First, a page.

Lessons from his mom that he has taken to heart include “Be yourself,” “When you’re teaching, share secrets” and “Just try and do your best and God will take care of the rest.”

“And when you’re near the stove, don’t forget the potholder,” he added with a laugh.  

He finds a different kind of fulfillment sharing such lessons, coupled with his own experiences, through his school. However, Chef Ernest, who has been a product endorser, frequent TV guest and food reviewer for print publications, including this paper, has not gone down the path other chefs are taking in the age of social media. He has no plans yet of joining the vlogging trend and has so far shunned social media. “I really wish but my only problem is I don’t have the time to go, unlike before, I really love going to a restaurant and just trying the food without them knowing, just incognito.”

Still, when asked if he’s open to do a TV show despite his busy schedule, Chef Ernest said, “Why not? I like imparting and sharing the knowledge.”

Chef Ernest (leftmost) with his students, including celebrity couple Troy Montero and Aubrey Miles, at GalaStars Culinary, a school he runs with his mom, the culinary icon Sylvia Reynoso Gala

If ever, he prefers a culinary trip over a reality cooking contest. “I’d rather travel and go around and try the different food. I know it’s been done but I don’t think it’s been thoroughly done.”

Clearly, a chef has the advantage over a celebrity who is signed up to host this kind of show. “When you describe food, ‘oh it tastes good.’ But what made it taste good, what are the ingredients, what are the smells and scents in that moment? Chefs can describe them easily because one, they are in the kitchen, they use these products, and we’re naturally curious so we actually can ask the right questions, so I’d love to do a travel show.”

On the other hand, he doesn’t see himself as a judge in a cooking contest because it would make him feel bad. “I want everyone to win. I’m no Simon Cowell, you know, I don’t want to be the bearer of the bad news, I want everyone happy. Although I like to say, if there’s anything to improve on, I’d like to voice it out so that the person can be a better chef. I also learn things from them like a new technique, a delicious combination. I love those Netflix (cooking-themed) shows. I love the treatment of the camera and the lighting.”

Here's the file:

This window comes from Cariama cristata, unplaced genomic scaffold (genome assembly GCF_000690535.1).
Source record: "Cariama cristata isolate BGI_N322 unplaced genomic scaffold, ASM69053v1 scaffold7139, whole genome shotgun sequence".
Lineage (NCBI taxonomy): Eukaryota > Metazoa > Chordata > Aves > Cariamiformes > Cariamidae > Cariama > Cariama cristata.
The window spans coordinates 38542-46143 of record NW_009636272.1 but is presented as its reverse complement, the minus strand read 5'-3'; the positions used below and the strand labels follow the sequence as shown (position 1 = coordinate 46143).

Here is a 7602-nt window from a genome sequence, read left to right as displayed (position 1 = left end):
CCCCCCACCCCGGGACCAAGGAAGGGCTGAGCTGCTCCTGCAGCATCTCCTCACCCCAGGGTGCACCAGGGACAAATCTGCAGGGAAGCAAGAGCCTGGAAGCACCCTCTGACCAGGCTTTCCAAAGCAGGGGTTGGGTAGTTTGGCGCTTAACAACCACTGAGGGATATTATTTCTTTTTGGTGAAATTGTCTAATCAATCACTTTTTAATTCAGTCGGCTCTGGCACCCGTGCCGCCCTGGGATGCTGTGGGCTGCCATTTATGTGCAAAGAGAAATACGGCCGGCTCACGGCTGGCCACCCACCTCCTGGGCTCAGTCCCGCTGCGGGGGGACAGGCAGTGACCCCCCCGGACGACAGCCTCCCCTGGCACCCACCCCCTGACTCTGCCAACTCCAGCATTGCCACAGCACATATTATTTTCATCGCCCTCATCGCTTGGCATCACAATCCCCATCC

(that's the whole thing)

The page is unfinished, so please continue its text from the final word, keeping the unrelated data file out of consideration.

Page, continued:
Speaking of travel, Chef Ernest enumerated his favorite overseas destinations for a food trip.

“If in Asia, I really like Singaporean food, the chili crabs, the dried noodles, seafood is excellent. What’s nice with Singapore is they combine local talent with foreign chefs. In Thailand, I love Pad Thai, I can eat that every single day. Their coconut cream is so sweet. When they say Thai, it’s a mixture of salty, spicy, sweet, sour, very interesting for me.

“In Europe, I love Italian food. I gained like 20 pounds. Before and after pictures were sad (laughs). I love risotto, the breads, the cheeses, the use of (certain) ingredients only but they make it family-size servings always. French food, I love the pastries. I went to the top pastry school, Ecole Lenotre Pattiserie and I learned so much about the art of pastry-making. It’s not only a science but art talaga. 

“In Austria, I love the sausages, the schnitzels and the giant pretzels! Switzerland, love the desserts also. It’s so beautiful because the country is clean, can’t say anything. I was only in Amsterdam for a day but the cold cuts were excellent.”

Chef Ernest believes you can know a place thoroughly and intimately through the cuisine. That’s why whenever he travels, he doesn’t only sample the local food, but will also study how to (re)create them. “I’ll take a few days to take culinary classes because I enjoy it. I’m a very curious person, I’m like a sponge, I like to learn.”